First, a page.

Since my kids and I are well involved in the summer community swim team, I wanted to pick up the tween graphic novel Swim Team by Johnnie Christmas (Harper Alley, May 2022) to celebrate our summer season. I have to say, it left me quite disappointed. I couldn’t quite put my finger on what exactly went wrong, whether it was the inaccuracies in depicting learning to swim and swim team practice, or the lack of an engaging plot and a compelling adversary.
The story revolves around Bree, a young girl who has moved to Florida. A new friend in the apartment complex is Clara, a star swimmer on the middle school swim team, which is exactly what Bree does not want to be a part of. But soon, Bree reluctantly finds herself enrolled in a beginning swim class in Florida. The problem is, she doesn’t know how to swim and is terrified of the water. After skipping swim class for a few days and getting into trouble, she decides it’s time to face her fears and take swimming lessons. Unfortunately, she becomes the subject of teasing and mockery because she attends a “kiddy” lesson with young children.
Luckily, Bree’s neighbor, Ms Etta, comes to her aid. Here is where I began finding holes in the plot. With Ms Etta’s swimming expertise, Bree is able to learn how to swim in a short amount of time, and is able to join the middle school swim team that same school year. Then she begins winning races along with her team! Never again is Bree’s Swimming 101 middle school class mentioned. No learning curve is included in her swimming progress: she goes from never having been in the water to learning strokes. As a former swim instructor, I found all of this hard to believe. Even older swimmers struggle with the basics if they have zero experience in the water.
Speaking of realism, the depiction of the middle school and its students also seemed off. In the graphic novel illustrations, they appeared much younger than actual middle school-aged kids. And when they participated in swim meets, the girls competed in 25m events, which is not something you’d expect from middle schoolers. Typically, kids that age would compete in at least 50m events, if not longer. This lack of authenticity made it hard for me to fully connect with the story and characters.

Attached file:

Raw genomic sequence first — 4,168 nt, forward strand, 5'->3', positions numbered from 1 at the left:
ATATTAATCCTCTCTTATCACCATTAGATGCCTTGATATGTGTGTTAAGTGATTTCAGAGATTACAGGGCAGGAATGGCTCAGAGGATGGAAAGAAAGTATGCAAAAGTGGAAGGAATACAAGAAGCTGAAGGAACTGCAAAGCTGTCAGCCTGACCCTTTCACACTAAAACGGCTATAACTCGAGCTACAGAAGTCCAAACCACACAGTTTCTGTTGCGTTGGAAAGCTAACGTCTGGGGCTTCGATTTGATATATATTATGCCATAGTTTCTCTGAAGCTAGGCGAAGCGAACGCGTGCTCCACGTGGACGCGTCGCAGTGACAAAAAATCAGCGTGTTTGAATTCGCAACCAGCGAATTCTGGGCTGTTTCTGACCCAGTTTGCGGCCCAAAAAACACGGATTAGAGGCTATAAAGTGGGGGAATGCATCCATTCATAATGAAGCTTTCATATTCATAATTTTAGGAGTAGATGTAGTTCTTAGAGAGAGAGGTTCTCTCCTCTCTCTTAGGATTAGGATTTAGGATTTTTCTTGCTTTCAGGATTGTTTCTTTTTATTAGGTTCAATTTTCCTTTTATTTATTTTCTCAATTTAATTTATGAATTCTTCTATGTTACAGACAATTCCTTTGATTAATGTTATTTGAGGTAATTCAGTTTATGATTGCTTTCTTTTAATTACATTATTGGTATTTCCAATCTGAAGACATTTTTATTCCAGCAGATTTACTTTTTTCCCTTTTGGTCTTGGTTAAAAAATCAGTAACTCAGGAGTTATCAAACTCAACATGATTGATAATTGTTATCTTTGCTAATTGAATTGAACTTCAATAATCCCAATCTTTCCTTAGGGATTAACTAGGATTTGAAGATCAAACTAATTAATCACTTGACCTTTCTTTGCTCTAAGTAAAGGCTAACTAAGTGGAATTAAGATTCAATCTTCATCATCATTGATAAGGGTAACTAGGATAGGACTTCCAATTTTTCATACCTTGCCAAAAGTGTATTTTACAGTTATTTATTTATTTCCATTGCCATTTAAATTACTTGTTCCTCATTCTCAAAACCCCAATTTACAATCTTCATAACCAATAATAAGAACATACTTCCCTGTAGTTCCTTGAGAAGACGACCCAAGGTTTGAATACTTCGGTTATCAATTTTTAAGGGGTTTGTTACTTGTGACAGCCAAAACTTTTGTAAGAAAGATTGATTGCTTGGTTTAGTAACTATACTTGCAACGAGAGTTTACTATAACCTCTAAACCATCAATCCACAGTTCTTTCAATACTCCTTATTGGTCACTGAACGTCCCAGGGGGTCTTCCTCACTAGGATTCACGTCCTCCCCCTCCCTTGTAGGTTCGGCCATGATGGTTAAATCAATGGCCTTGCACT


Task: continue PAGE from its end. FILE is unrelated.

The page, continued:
The main adversary in Bree’s life is not just learning to swim. As the team begins competing locally, there is an underlying racial tension. The swim team faces off against a snobby private school called Holyoke. The characters from Holyoke are mostly depicted as white, while those from Bree’s school are portrayed as having darker skin. This racial divide turns the book into a story about race, especially when Clara mother decides Clara will join Holyoke Prep Academy the next year. Bree feels betrayed and their friendship is essentially over.
Eventually, Bree realizes that the only way they can win the medley relay and overcome their differences is by uniting. Ms Etta was a middle school swim star, and she and her friends who were once part of a winning team. However, after an incident involving racial segregation, their friendship was broken. These four women, who still live in the same town, haven’t spoken to each other for 50 years due to this incident. The only way the girls on Bree’s team could unite together was, for some reason, to help Ms Etta gather with all her former friends as well.
I couldn’t understand why Ms Etta’s team would help Bree’s team come back together, especially since Bree was the only one who quit. And Bree is now the one rounding up the friends? Further, it felt somewhat immature to me that the four older women held onto a grudge for so long, especially considering they assumedly went through high school together. If the grudge was so long they intended to keep for 50 years, how could they then overcome it so quickly when Ms. Etta reached out.
So, the book briefly touches upon the history of segregation in public community swimming pools and how it impacts the lack of swimming skills among black children today. While this added a bit of educational value, I felt that the racial contention and the strained relationships between the older women didn’t contribute much to the overall story of the young girls.
In short, Swim Team is a quick read that younger tweens might enjoy, particularly if they’re interested in a story about conquering fears and joining a winning swim team. However, the racial tension among four elderly women felt like a distracting side story, and the unrealistic portrayal of being on a swim team didn’t quite resonate with me. The characters appeared much younger and less mature than they should have been for middle schoolers. So, although the characters are depicted as middle schoolers, most middle schoolers would find this book immature. I believe it is best for younger tweens, ages 7-11.